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Monday, March 5, 2012

On Hearing Wilco Live

The first time I heard the group Wilco was when I, by some conincidence, stumbled on a cd they made together with Billy Bragg. At the time I had heard a bit of and about Billy Bragg, the leftist English singer-songwriter, but I had never heard of Wilco. They did a project together in which they put lyrics from the heritage of Woody Guthrie to music. Guthrie's legacy contains a lot of lyrics-without-music, and with consent of the family Bragg and Wilco recorded a cd with Guthrie put to music by themselves. I loved the cd (Mermaid Avenue) basically because Wilco is so great on it - I don't like Bragg's voice too much, but Jeff Tweedy, Wilco's singer, has one of the best voices I know.

So I became a fan of Wilco - of Tweedy's voice - and bought at some point one of their cd's, Yankee Hotel Foxtrot, and recently their newest cd, The Whole Love. It is hard to describe their music; it is essentially American roots music, Americana, but quite loud at times and sometimes rather experimental. But through all that you keep hearing basically Jeff Tweedy singing his songs.


About one and a half years ago I had the opportunity to see Wilco live for the first time. They were the headline band of the great Take Root-festival in Groningen. But while they played a great concert in the main hall, the Dave Rawlings Machine featuring Gillian Welch played one of the smaller concert halls in the building, and although the choice was hard I went to see Dave Rawlings. I never regretted it; since that night Rawlings is one of my most admired musicians, and the concert they played is firmly on 1 in my personal top 10 of best concerts ever heard.

But there is a new number two, and that is the concert I heard by Wilco last week in that same Groningen. Right from the first seconds of the first song, I knew this would be a great night. The amplification was excellent, Tweedy's voice coming through crystal clear, and the first song was a very silent one, quite a gamble to start with but it worked. The audience was mesmerized and that atmosphere never left during the concert which lasted for over two hours; it was wild and loud at times and quiet occasionally, the solo guitarist completely freaked out at points, the other guiatrist/pianist/percussionist did a less freaky but certainly great job, and in the middle of it all was Tweedy's voice, unimitable and very personal.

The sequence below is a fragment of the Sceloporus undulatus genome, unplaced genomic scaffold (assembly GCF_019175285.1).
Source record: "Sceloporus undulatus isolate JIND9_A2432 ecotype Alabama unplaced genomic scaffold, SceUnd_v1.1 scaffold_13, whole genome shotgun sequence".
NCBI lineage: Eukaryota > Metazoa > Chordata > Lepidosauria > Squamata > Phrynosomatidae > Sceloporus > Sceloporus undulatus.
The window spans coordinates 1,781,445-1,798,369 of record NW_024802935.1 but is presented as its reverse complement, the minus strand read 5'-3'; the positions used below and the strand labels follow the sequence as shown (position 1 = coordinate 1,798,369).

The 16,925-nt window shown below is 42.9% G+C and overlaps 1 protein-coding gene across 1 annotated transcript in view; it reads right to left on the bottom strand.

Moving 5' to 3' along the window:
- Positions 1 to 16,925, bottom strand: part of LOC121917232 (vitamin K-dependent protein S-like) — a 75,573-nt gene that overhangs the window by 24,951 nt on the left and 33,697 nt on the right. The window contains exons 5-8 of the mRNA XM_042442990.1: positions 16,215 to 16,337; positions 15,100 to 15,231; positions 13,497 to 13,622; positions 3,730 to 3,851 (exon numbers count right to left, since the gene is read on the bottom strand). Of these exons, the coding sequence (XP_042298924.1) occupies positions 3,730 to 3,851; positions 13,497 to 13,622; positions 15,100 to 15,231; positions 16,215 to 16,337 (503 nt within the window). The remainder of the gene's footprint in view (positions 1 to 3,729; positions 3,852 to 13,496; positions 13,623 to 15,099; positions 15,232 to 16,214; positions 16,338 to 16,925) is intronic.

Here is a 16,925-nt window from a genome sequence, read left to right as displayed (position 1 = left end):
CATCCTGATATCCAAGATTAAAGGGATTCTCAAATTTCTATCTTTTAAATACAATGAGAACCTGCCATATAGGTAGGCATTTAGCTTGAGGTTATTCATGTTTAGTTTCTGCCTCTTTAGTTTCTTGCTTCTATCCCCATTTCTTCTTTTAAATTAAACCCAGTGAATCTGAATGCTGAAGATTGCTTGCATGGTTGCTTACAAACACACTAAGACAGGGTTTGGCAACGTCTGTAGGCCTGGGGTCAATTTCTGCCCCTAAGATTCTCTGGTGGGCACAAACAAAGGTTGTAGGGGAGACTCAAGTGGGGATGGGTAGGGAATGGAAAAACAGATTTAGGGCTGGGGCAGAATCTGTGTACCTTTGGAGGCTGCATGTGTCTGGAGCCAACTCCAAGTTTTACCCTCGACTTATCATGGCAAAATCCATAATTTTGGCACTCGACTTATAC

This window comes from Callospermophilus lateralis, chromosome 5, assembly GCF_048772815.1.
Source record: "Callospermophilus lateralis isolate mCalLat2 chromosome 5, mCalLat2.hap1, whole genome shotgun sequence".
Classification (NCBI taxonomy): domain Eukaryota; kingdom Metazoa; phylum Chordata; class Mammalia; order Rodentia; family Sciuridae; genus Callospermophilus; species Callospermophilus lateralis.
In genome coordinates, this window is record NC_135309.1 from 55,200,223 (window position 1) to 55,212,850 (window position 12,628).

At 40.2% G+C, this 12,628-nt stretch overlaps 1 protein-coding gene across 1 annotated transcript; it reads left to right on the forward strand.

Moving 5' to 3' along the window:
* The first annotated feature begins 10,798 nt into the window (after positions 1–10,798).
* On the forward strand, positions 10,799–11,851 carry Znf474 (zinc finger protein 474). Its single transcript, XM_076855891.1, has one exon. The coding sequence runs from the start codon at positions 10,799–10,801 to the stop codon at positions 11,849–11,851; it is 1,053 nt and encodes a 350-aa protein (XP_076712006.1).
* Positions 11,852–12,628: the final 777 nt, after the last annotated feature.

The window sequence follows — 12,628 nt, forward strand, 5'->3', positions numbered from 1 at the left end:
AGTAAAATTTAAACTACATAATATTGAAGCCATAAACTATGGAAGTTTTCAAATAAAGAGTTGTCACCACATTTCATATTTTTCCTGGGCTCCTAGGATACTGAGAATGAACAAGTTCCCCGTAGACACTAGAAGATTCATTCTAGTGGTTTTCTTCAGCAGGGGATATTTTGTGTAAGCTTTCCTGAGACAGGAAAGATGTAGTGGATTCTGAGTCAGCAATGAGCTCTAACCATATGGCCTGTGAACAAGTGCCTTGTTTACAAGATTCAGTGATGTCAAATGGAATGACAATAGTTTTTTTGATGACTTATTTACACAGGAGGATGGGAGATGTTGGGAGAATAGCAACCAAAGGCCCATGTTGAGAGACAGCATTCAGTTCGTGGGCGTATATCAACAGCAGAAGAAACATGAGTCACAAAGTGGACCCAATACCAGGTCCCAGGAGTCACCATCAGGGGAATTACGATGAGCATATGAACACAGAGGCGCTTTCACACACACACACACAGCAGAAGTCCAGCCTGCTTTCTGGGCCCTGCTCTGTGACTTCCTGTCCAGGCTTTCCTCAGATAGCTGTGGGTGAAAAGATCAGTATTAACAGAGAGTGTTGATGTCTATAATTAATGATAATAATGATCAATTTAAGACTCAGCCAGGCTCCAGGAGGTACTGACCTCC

The concert got five stars out of five in the review in the regional newspaper. The reviewer was completely right.

And here I have to add: "according to me". In a way a senseless addition - I write this blog, so the chance that what I write is "according to me" is about 100%. But when it comes to musical taste, there is no way in which you can convince other people of the beauty of something, that is something I know for sure after thirty in-depth interviews with a bewildering variety of ordinary music listeners. Yes, you can formulate your arguments. But they never reach the feeling behind it - reason why people always speak in metaphors when they try to explain what music does for them, with them. Mostly material metaphors, and often connected to the body: "it touched me",  "it completely entered me", "it gave me goosebumps", "I was completely knocked out".

But why all that touching, entering, goosebumping and out-knocking is connected to specifically thát music is something pepole can never really put to words. So I won't try to explain. Listen and like it, or not; that's basically all that can be done with music. Try Wilco.

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